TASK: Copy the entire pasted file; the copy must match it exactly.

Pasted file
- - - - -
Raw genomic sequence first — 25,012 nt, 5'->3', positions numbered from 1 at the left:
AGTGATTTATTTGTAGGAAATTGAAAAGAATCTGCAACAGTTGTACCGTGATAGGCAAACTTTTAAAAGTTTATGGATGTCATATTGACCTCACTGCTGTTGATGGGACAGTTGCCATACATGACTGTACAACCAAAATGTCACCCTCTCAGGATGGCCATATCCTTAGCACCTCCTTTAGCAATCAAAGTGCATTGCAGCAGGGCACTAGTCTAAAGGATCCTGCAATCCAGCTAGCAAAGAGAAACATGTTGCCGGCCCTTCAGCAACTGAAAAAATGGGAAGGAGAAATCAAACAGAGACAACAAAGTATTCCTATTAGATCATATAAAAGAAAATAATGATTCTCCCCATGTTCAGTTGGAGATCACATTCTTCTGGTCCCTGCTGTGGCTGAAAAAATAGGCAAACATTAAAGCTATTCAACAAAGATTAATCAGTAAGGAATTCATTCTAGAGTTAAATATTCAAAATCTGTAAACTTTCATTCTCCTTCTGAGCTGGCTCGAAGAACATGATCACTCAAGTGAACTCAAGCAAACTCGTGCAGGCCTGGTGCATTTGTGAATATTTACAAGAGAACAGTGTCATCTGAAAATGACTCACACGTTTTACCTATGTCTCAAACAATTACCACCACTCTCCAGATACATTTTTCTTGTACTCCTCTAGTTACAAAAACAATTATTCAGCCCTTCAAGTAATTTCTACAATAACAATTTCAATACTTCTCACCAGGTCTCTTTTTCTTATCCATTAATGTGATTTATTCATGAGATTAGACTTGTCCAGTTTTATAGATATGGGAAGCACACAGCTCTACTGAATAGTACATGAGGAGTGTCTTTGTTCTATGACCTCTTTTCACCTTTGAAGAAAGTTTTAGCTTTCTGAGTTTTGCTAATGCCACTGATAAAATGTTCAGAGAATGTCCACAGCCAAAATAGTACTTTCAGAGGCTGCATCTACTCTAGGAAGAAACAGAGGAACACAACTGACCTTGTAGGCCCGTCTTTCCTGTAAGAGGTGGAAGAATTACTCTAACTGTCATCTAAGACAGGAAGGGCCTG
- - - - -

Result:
Raw genomic sequence first — 25,012 nt, 5'->3', positions numbered from 1 at the left:
AGTGATTTATTTGTAGGAAATTGAAAAGAATCTGCAACAGTTGTACCGTGATAGGCAAACTTTTAAAAGTTTATGGATGTCATATTGACCTCACTGCTGTTGATGGGACAGTTGCCATACATGACTGTACAACCAAAATGTCACCCTCTCAGGATGGCCATATCCTTAGCACCTCCTTTAGCAATCAAAGTGCATTGCAGCAGGGCACTAGTCTAAAGGATCCTGCAATCCAGCTAGCAAAGAGAAACATGTTGCCGGCCCTTCAGCAACTGAAAAAATGGGAAGGAGAAATCAAACAGAGACAACAAAGTATTCCTATTAGATCATATAAAAGAAAATAATGATTCTCCCCATGTTCAGTTGGAGATCACATTCTTCTGGTCCCTGCTGTGGCTGAAAAAATAGGCAAACATTAAAGCTATTCAACAAAGATTAATCAGTAAGGAATTCATTCTAGAGTTAAATATTCAAAATCTGTAAACTTTCATTCTCCTTCTGAGCTGGCTCGAAGAACATGATCACTCAAGTGAACTCAAGCAAACTCGTGCAGGCCTGGTGCATTTGTGAATATTTACAAGAGAACAGTGTCATCTGAAAATGACTCACACGTTTTACCTATGTCTCAAACAATTACCACCACTCTCCAGATACATTTTTCTTGTACTCCTCTAGTTACAAAAACAATTATTCAGCCCTTCAAGTAATTTCTACAATAACAATTTCAATACTTCTCACCAGGTCTCTTTTTCTTATCCATTAATGTGATTTATTCATGAGATTAGACTTGTCCAGTTTTATAGATATGGGAAGCACACAGCTCTACTGAATAGTACATGAGGAGTGTCTTTGTTCTATGACCTCTTTTCACCTTTGAAGAAAGTTTTAGCTTTCTGAGTTTTGCTAATGCCACTGATAAAATGTTCAGAGAATGTCCACAGCCAAAATAGTACTTTCAGAGGCTGCATCTACTCTAGGAAGAAACAGAGGAACACAACTGACCTTGTAGGCCCGTCTTTCCTGTAAGAGGTGGAAGAATTACTCTAACTGTCATCTAAGACAGGAAGGGCCTG